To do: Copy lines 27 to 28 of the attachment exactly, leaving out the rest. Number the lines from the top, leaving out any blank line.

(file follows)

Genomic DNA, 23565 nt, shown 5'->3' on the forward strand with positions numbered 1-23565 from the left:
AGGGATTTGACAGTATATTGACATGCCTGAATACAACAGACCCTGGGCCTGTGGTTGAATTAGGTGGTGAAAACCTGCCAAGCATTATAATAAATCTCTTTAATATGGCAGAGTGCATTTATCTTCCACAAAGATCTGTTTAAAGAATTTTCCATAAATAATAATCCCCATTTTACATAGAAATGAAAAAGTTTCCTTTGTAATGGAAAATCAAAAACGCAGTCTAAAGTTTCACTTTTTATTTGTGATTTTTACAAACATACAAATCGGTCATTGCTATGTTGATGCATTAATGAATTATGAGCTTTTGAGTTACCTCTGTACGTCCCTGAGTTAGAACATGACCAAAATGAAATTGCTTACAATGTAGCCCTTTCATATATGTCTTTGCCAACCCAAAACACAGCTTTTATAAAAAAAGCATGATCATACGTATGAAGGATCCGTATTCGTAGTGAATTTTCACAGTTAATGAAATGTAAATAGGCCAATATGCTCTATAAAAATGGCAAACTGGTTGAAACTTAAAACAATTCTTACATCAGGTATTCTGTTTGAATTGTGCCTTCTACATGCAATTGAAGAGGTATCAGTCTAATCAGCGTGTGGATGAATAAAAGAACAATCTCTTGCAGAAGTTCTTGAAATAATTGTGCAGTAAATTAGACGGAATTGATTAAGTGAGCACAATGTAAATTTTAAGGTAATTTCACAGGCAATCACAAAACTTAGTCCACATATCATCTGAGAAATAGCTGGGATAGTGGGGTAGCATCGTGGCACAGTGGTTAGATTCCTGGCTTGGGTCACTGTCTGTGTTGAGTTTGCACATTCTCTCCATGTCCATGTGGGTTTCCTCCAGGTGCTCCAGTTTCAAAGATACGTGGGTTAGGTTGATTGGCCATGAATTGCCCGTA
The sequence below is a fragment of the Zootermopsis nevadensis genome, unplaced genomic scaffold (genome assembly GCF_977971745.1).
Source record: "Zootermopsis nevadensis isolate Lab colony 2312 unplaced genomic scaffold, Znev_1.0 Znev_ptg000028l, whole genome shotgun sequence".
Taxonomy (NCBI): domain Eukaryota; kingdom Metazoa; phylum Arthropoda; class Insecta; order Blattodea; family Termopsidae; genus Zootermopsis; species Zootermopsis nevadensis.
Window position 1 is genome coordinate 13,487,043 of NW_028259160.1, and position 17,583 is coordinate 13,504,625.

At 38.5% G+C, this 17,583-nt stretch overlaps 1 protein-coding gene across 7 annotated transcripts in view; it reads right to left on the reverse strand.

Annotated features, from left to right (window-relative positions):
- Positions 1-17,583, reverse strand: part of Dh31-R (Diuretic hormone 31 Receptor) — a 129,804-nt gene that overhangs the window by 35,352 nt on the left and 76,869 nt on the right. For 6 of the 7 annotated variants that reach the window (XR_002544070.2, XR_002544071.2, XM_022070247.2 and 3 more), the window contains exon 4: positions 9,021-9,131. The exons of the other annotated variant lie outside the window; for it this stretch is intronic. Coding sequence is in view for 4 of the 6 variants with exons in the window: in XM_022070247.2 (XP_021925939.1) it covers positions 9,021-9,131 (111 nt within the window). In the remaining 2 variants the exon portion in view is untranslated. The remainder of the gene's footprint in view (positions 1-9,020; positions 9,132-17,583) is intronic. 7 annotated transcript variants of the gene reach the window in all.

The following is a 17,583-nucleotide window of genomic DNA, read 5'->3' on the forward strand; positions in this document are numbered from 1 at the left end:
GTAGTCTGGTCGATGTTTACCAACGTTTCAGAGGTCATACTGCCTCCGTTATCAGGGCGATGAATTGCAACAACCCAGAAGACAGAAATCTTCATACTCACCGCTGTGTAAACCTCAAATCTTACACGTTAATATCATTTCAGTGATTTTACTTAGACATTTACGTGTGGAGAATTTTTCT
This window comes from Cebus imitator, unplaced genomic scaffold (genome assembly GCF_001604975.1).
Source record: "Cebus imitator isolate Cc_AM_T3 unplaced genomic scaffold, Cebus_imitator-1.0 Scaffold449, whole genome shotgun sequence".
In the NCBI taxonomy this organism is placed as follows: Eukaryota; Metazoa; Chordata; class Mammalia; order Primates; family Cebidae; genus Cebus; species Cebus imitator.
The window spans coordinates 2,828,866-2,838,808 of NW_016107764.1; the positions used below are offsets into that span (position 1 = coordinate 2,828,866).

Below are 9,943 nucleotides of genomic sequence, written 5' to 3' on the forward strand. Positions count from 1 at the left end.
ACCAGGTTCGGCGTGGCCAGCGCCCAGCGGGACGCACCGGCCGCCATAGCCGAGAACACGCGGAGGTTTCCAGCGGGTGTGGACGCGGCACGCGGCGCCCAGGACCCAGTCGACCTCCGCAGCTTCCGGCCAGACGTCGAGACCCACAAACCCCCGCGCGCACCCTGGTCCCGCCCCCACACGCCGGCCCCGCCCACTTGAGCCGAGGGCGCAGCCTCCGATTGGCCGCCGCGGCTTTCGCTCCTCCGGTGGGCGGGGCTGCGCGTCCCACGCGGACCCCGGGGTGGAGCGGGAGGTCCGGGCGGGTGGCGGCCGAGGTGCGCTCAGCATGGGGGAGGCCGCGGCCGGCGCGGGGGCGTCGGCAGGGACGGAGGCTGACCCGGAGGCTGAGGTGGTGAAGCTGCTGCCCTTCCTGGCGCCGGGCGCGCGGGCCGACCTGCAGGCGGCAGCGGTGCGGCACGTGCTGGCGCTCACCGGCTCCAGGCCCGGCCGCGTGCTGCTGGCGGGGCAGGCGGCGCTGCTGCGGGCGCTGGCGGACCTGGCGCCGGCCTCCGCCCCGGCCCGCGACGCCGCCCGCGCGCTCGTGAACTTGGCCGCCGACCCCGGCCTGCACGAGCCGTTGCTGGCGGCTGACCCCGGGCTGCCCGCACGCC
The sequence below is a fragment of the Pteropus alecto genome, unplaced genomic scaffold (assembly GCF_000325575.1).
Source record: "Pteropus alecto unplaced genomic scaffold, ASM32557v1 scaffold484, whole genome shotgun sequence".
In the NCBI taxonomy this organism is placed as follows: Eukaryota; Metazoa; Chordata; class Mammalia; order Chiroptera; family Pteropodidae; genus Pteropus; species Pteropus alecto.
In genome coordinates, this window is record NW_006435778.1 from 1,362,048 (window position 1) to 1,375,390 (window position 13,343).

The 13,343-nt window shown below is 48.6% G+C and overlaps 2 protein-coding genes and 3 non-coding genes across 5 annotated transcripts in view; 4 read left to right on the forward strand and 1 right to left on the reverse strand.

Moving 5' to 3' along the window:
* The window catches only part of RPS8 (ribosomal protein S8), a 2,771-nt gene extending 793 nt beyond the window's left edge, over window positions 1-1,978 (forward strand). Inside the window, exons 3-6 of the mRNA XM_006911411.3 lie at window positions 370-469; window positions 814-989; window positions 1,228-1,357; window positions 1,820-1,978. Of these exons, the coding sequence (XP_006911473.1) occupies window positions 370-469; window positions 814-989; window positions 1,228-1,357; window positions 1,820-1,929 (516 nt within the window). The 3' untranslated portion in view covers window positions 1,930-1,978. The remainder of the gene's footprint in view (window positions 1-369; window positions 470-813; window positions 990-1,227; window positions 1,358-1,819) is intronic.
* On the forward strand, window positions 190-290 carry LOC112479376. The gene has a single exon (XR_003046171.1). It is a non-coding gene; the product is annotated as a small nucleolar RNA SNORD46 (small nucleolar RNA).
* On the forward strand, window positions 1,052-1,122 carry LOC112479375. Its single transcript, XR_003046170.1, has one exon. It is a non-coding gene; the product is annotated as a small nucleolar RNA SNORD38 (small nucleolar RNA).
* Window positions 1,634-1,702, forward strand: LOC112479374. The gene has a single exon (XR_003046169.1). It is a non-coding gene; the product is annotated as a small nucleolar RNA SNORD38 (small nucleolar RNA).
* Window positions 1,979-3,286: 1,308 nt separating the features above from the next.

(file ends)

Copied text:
* Window positions 1,634-1,702, forward strand: LOC112479374. The gene has a single exon (XR_003046169.1). It is a non-coding gene; the product is annotated as a small nucleolar RNA SNORD38 (small nucleolar RNA).
* Window positions 1,979-3,286: 1,308 nt separating the features above from the next.